And having just said all of that about Susan, upon having given the matter far too much thought, the real Problem of Susan, to my mind, had nothing to do with her family dying. It sucks a lot, but it happens and people can die without God Specifically Being Out To Get You. People cope with that and move on all the time, and we feel for them, but they do not get recorded as one of the Great Literary Injustices.
No, what I started thinking was that I’m thirty-five. I love my life. I have work I care about and a man I am quite desperately in love with. And if I suddenly fell through a wardrobe and was eleven years old again, I would go so batshit insane that they would have to make up new words for how insane I had gone.
I expect I might have a hard time playing nice with the god responsible.
So, y’know. (I realize that half my short stories turn up as “Point of view of the woman in this otherwise well-known story” and beg forgiveness in advance.) This one may even qualify as fan-fic! I make you a gift of it, although if my plane goes down in the Atlantic, please remember me for Digger and the Little Red Riding Hood thing instead.
“Elegant and Fine”
The real problem with Susan, in the end, was not that she was no longer Narnia’s friend. It was that she had already been its lover.
They all did it, of course. They were Sons of Adam and Daughters of Eve, and while the first sin might have been of knowledge, the Church generally agreed that carnality had occurred shortly afterwards. And Aslan had already pulled his inscrutable vanishing act, and so was not around to disapprove.
Besides, it would strain credibility, even in a land of magic and talking beasts, for four young people coming of age far from home to remain strictly celibate.
Peter had several very close relationships with dryads and Lucy had always been fond of fauns. Edmund…well, you could never tell with Edmund, but Susan had her suspicions. He was very close friends with that Badger. Not that that meant anything, and even if it did, it was really none of her business, but…well.
Hell, everyone and everything talked, which tended to blur the lines quite a lot, and there weren’t any other humans in Narnia. Susan herself made the very personal acquaintance of a faun and several wood-gods, all of them courtiers and very discreet.
Eventually, when the four Kings and Queens were old enough that they could actually be introduced as rulers in foreign courts without raising any eyebrows, the dwarves let it be known that there was a nation next door named Archenland and another rather larger one named Calormene, and there were actually quite a few humans inhabiting both.
You could understand why they did it, of course—nobody wants to admit that there’s a twelve-year-old on the throne, especially if he’s been appointed by a conveniently absent lion. The Calormenes would have been over the border before you could say “annexation.” Still, it led to some awkward conversations at the dinner table.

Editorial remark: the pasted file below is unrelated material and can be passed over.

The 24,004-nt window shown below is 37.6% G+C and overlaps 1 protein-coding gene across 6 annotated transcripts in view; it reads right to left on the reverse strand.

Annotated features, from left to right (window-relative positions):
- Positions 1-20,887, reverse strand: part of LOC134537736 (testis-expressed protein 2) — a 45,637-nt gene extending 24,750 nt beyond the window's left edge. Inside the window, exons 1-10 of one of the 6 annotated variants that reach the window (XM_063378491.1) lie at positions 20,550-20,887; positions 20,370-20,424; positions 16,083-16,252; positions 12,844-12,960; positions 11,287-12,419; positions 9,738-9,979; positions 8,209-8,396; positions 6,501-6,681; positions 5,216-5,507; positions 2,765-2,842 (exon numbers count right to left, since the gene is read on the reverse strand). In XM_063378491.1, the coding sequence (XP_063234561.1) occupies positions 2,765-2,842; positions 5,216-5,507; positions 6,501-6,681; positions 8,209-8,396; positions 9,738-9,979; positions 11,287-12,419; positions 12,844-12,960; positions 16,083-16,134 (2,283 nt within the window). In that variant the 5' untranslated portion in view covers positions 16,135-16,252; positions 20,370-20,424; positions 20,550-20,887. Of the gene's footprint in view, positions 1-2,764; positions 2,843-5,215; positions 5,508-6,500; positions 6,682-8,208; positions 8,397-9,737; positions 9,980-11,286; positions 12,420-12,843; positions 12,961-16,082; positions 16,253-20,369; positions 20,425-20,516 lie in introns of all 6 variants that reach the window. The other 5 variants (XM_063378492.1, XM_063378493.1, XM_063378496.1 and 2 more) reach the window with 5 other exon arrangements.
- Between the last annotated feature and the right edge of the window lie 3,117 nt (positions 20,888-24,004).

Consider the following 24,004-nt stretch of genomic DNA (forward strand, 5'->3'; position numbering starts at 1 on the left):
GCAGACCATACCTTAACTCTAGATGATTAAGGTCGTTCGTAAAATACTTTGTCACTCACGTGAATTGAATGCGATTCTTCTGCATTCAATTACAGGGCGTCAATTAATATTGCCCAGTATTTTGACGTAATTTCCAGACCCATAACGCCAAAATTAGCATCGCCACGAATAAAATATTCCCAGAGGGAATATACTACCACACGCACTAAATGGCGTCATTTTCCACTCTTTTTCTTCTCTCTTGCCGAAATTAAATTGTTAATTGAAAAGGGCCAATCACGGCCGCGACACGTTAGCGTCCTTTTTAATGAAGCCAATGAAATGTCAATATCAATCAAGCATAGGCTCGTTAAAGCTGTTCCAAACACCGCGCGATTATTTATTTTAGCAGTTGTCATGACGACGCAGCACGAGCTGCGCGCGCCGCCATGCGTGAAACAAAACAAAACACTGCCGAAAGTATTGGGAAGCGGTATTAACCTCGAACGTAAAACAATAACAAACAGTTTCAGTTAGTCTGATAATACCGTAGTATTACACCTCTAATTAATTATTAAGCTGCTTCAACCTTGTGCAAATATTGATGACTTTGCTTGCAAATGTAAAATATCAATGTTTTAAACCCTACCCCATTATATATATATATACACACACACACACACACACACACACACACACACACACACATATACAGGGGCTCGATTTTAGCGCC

When she was in her mid-twenties, Susan toyed with the idea of marrying an actual human prince, but the experience with Rabadash rather soured her on her own kind, and she went back to wood-gods. By the time any other princes presented themselves, she had already met…him.
He was a dwarf.
He was nearly as broad as he was tall, and his head barely came up past her waist. He had gnarled hands from working metal and he was as ugly as she was beautiful.
He worked with black iron and white gold, and from his fingers came extraordinary beauty, objects elegant and fine. When he touched her, Susan felt as if she were one of his creations, as if he refined her down to her purest essence, as if she too were elegant and fine.
She loved him profoundly and without reservation, and though dwarves are not a demonstrative people, he wrote his love for her in forged metal, with hammerblows and flying sparks, with the touch of his fingers against her skin.
If she had had any idea that when she rode to the Lantern Waste, she would never see him again, she would have barred the doors of her room and refused to set foot outside Caer Paravel.
When she fell through the wardrobe with her brothers and her sister, at first she did not believe it. When Susan looked in the mirror and saw herself, eleven years old again, cheeks and arms smoothed with babyfat, all she could think was that no one could be so cruel.
She tried the wardrobe ten or fifteen times a day, and then the professor moved it and she sank into a deep depression. She opened doors at random, without looking, closets and cupboards, trying to find the one that had Narnia behind it.
Old linens. The smell of mothballs. Sets of china with missing teacups and kitchen devices that had outlived their utility.
Her siblings were no help. A strange languor was taking over their minds, Narnia becoming a bright, distant dream, like a book read in childhood. Susan could feel it in her own mind, plucking at her memories—had the wallpaper in her room been red or green? Had there been five steps down to the river, or eight? The Raven that sat behind Peter in the throne room, the person who really knew what was going on—Peter had no head for economics, even when he was past thirty—had the Raven been male or female?